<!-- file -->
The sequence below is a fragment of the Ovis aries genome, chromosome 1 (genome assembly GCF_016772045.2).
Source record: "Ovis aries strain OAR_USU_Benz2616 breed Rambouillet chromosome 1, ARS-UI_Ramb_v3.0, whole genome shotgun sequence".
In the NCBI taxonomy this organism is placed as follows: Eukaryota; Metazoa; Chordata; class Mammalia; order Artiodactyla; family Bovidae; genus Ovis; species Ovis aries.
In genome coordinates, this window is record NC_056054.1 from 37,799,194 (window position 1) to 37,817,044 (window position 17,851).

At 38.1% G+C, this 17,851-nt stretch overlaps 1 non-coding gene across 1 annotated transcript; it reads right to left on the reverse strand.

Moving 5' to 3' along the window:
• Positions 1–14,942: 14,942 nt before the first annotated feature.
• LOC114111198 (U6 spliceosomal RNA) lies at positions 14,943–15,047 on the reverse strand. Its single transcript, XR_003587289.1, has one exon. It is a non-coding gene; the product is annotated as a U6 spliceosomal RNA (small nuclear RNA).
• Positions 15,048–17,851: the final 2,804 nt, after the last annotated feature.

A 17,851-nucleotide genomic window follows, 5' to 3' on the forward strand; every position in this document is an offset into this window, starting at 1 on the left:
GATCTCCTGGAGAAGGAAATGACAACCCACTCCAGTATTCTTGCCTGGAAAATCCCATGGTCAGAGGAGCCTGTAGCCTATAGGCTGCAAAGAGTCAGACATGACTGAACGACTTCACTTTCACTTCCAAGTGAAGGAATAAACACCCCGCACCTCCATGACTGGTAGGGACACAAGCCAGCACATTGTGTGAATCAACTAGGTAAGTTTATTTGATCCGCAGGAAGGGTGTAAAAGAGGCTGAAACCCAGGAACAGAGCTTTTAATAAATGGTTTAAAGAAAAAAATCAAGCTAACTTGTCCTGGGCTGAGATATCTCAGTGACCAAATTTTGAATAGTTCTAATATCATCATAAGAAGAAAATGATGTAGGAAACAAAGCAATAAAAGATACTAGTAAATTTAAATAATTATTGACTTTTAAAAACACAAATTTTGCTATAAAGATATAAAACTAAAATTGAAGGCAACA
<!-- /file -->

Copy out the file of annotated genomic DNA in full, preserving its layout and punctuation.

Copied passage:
The sequence below is a fragment of the Ovis aries genome, chromosome 1 (genome assembly GCF_016772045.2).
Source record: "Ovis aries strain OAR_USU_Benz2616 breed Rambouillet chromosome 1, ARS-UI_Ramb_v3.0, whole genome shotgun sequence".
In the NCBI taxonomy this organism is placed as follows: Eukaryota; Metazoa; Chordata; class Mammalia; order Artiodactyla; family Bovidae; genus Ovis; species Ovis aries.
In genome coordinates, this window is record NC_056054.1 from 37,799,194 (window position 1) to 37,817,044 (window position 17,851).

At 38.1% G+C, this 17,851-nt stretch overlaps 1 non-coding gene across 1 annotated transcript; it reads right to left on the reverse strand.

Moving 5' to 3' along the window:
• Positions 1–14,942: 14,942 nt before the first annotated feature.
• LOC114111198 (U6 spliceosomal RNA) lies at positions 14,943–15,047 on the reverse strand. Its single transcript, XR_003587289.1, has one exon. It is a non-coding gene; the product is annotated as a U6 spliceosomal RNA (small nuclear RNA).
• Positions 15,048–17,851: the final 2,804 nt, after the last annotated feature.

A 17,851-nucleotide genomic window follows, 5' to 3' on the forward strand; every position in this document is an offset into this window, starting at 1 on the left:
GATCTCCTGGAGAAGGAAATGACAACCCACTCCAGTATTCTTGCCTGGAAAATCCCATGGTCAGAGGAGCCTGTAGCCTATAGGCTGCAAAGAGTCAGACATGACTGAACGACTTCACTTTCACTTCCAAGTGAAGGAATAAACACCCCGCACCTCCATGACTGGTAGGGACACAAGCCAGCACATTGTGTGAATCAACTAGGTAAGTTTATTTGATCCGCAGGAAGGGTGTAAAAGAGGCTGAAACCCAGGAACAGAGCTTTTAATAAATGGTTTAAAGAAAAAAATCAAGCTAACTTGTCCTGGGCTGAGATATCTCAGTGACCAAATTTTGAATAGTTCTAATATCATCATAAGAAGAAAATGATGTAGGAAACAAAGCAATAAAAGATACTAGTAAATTTAAATAATTATTGACTTTTAAAAACACAAATTTTGCTATAAAGATATAAAACTAAAATTGAAGGCAACA